But, the sacrament of reconciliation evangelizes the evangelizers, as it brings us sacramentally into contact with Jesus, who calls us to conversion of heart, and inspires us to answer His invitation to repentance.  As we learned in philosophy, nemo dat qoud non habet (“no one gives what he does not have”).

The Second Vatican Council called for a renewal of the sacrament of penance, but what we got instead, sadly, in many places, was the disappearance of the sacrament.

So we have busied ourselves calling for the reform of structures, systems, institutions, and people other than ourselves.  Yes, this is good.

But the answer to the question “What’s wrong with the world?” is not, in the first place, politics, the economy, secularism, pollution, global warming, or other people . . . no.  As Chesterton, the eloquent British apologist, wrote, “The answer to the question ‘What’s wrong with the world?’ is two words:  I am.”

I am!  Admitting that leads to conversion of heart and repentance, the core of the Gospel-invitation.

That happens in the Sacrament of Penance.  This is the sacrament of the New Evangelization.

Renewing Our Faith by Old Habits

Tuesday, October 9th, 2012

Here I am in Rome all month for the Synod on the New Evangelization.  I miss all of you already – - but my next bowl of Spaghetti alla Carbonara will snap me out of it.

How do we renew, restore, repair, re-energize our faith in the Person, message, and invitation of Jesus, our Lord and Savior.

That’s the challenge posed by the New Evangelization.

To renew, restore, repair, and re-energize our faith, individually, and communally, as the Church . . .

. . . and then to be agents of the New Evangelization to others.

One of the most prominent and influential converts to Catholicism in the history of the Catholic community in the United States was Dorothy Day.

I’m reading her excellent biography by Jim Forest, All is Grace.

Dorothy herself relates a number of features that drew her to Jesus and His Church.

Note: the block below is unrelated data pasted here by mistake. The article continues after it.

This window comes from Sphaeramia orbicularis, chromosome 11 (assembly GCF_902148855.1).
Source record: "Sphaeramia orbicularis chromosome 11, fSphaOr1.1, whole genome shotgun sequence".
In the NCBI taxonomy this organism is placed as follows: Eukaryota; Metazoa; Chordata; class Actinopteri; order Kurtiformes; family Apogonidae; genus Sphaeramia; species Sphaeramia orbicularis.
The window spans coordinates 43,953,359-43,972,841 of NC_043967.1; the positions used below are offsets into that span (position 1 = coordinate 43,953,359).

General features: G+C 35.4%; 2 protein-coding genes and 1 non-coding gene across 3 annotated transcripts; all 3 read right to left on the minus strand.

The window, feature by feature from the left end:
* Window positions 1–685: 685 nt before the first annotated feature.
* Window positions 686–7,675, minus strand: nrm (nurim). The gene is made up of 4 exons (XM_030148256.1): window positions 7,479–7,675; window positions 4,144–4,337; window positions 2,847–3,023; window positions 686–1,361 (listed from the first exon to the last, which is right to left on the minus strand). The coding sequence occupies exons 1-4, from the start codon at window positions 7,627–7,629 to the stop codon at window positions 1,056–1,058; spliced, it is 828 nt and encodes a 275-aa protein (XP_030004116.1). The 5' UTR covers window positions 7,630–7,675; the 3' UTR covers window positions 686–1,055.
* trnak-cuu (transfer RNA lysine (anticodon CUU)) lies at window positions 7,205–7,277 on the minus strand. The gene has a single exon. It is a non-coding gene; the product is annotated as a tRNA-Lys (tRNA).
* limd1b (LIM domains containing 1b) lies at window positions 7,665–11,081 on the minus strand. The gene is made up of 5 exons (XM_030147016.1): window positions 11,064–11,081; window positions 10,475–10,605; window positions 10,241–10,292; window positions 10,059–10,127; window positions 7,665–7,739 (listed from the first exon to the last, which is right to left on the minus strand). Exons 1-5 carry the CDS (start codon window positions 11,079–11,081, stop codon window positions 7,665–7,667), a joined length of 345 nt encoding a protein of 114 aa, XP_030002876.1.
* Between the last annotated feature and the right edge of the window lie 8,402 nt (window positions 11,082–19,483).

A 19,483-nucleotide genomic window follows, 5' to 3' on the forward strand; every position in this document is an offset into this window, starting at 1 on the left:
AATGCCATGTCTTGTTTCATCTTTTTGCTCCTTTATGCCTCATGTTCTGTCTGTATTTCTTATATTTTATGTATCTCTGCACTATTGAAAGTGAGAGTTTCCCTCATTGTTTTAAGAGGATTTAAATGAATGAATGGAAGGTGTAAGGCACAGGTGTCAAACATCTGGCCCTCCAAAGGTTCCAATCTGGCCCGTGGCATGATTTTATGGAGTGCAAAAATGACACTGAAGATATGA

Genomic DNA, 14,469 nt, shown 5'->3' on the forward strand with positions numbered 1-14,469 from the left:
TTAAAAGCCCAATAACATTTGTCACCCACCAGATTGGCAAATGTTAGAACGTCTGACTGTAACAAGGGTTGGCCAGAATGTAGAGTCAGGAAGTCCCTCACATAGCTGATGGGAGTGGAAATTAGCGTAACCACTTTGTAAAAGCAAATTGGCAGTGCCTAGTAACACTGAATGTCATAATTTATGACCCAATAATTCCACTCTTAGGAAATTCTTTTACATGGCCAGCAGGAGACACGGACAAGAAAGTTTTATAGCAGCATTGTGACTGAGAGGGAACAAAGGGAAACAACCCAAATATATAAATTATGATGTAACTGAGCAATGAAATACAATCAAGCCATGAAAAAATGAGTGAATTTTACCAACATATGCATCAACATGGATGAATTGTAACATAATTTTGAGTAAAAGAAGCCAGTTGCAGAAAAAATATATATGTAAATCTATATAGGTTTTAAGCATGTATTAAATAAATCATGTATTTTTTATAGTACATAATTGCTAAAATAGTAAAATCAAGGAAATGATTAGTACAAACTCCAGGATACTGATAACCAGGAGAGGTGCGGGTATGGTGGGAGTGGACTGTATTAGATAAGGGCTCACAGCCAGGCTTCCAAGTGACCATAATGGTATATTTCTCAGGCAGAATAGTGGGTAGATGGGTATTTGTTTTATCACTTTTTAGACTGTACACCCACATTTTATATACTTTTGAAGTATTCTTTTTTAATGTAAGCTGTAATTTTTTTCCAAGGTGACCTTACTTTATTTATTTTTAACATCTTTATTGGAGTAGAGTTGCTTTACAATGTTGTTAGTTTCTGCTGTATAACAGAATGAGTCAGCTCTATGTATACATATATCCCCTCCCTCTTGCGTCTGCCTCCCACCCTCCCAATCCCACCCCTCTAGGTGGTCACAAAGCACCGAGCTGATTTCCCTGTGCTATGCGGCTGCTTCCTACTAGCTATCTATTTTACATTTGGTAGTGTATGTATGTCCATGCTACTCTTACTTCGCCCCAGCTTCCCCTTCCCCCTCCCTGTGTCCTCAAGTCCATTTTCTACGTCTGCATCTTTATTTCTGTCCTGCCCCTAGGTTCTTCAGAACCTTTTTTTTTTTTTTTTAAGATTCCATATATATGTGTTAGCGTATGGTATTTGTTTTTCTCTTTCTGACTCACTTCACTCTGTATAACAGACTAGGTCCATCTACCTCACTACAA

One especially powerful one was when she shared a meager room with two other young women, struggling, like her, to make it, down in Greenwich Village.

These two roommates were Catholic. Simple Catholics, but sincere.  And Dorothy at the time was a socialist, probably an agnostic, living a rather hedonistic life.

And Dorothy watched the two other girls.  She admired them.  What moved her?  What inspired her?

One, they went to Mass every Sunday morning (their only morning to sleep-in, by the way);

Two, they prayed silently every night before bed;

Three, they were deeply in love with two men, and had set their wedding date, but they wanted “to wait” until marriage something they admitted was tough to do.  That virtue impressed Dorothy;

Four, they were from poor, struggling families, and thus had a heart for others in need.

Not bad: Sunday Mass; daily prayer; virtue, even when it’s tough; and a humble charity.

Their example evangelized a future saint, Dorothy Day.

Maybe the “New Evangelization” requires the recovery of some old stuff!

Mission Territories

Tuesday, July 17th, 2012

As you are probably aware, the Archdiocese of Philadelphia is going through a very rough time.  Those good people, our family members in the “Household of the Faith,” and their brave archbishop, Charles Chaput, deserve our love and prayers.

In his courageous and inspired efforts to bring hope and renewal to that Church in crisis, Archbishop Chaput recently made a statement that stopped me cold:  “The Archdiocese of Philadelphia . . . is now really a mission territory.’’

Yes, I had to read it twice, too.